How climate change could expose new epidemics
Long-dormant viruses brought back to life; the resurgence of deadly and disfiguring smallpox; a dengue or zika "season" in Europe.
These could be disaster movie storylines, but they are also serious and increasingly plausible scenarios of epidemics unleashed by global warming, scientists say.
The COVID-19 pandemic that has swept the globe and claimed over 760,000 lives so far almost certainly came from a wild bat, highlighting the danger of humanity's constant encroachment on the planet's dwindling wild spaces.
But the expanding ecological footprint of our species could trigger epidemics in other ways too.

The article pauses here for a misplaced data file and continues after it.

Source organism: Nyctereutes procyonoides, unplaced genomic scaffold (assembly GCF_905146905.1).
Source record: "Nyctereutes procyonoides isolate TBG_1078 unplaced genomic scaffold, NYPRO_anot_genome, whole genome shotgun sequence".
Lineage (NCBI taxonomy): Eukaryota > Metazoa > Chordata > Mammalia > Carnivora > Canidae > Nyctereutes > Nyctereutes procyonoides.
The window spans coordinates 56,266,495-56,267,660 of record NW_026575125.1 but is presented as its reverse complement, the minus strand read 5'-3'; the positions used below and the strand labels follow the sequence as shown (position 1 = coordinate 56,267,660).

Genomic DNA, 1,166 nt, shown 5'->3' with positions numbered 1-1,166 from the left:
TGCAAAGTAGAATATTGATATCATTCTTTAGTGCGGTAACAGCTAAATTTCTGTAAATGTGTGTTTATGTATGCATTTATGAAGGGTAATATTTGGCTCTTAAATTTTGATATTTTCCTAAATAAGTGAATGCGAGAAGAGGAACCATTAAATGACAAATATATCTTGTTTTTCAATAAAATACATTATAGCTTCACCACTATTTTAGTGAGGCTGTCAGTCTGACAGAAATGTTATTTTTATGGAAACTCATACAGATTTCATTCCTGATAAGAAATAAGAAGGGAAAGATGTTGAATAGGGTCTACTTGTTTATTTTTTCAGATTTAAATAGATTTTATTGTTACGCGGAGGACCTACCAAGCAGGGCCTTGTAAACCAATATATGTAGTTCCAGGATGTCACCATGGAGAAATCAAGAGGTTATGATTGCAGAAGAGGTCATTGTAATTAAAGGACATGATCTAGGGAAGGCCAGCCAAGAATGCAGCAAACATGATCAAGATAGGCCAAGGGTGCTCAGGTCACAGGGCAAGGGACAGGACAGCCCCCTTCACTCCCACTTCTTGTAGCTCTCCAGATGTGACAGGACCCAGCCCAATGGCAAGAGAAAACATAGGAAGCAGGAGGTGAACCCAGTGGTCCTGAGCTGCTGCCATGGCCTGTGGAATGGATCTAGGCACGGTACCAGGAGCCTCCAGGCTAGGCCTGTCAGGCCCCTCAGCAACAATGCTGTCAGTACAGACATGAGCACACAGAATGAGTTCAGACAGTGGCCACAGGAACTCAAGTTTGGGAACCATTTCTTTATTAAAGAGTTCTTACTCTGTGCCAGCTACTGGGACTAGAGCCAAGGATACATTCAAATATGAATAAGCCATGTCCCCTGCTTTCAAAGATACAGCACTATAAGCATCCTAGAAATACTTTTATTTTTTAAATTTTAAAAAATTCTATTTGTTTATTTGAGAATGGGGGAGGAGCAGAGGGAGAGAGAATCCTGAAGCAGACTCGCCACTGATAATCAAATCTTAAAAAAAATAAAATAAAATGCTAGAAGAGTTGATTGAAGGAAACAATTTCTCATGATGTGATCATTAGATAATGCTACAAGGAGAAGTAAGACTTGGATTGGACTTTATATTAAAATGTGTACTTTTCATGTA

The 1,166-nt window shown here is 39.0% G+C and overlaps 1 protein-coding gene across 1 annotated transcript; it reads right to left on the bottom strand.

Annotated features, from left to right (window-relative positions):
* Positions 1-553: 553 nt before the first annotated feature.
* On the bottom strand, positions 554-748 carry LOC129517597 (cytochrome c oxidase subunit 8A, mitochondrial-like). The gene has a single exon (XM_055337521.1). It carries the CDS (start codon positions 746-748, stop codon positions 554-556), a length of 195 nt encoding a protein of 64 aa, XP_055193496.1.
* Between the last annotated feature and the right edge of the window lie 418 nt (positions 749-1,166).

Climate change—already wreaking havoc with one degree Celsius of warming—is also emerging as a driver of infectious disease, whether by expanding the footprint of malaria- and dengue-carrying mosquitos, or defrosting prehistoric pathogens from the Siberian permafrost.
'Ignorance is our enemy'
"In my darkest moments, I see a really horrible future for Homo sapiens because we are an animal, and when we extend our borders things will happen to us," said Birgitta Evengard, a researcher in clinical microbiology at Umea University in Sweden.
"Our biggest enemy is our own ignorance," she added. "Nature is full of microorganisms."
Think of permafrost, a climate change time bomb spread across Russia, Canada and Alaska that contains three times the carbon that has been emitted since the start of industrialisation.
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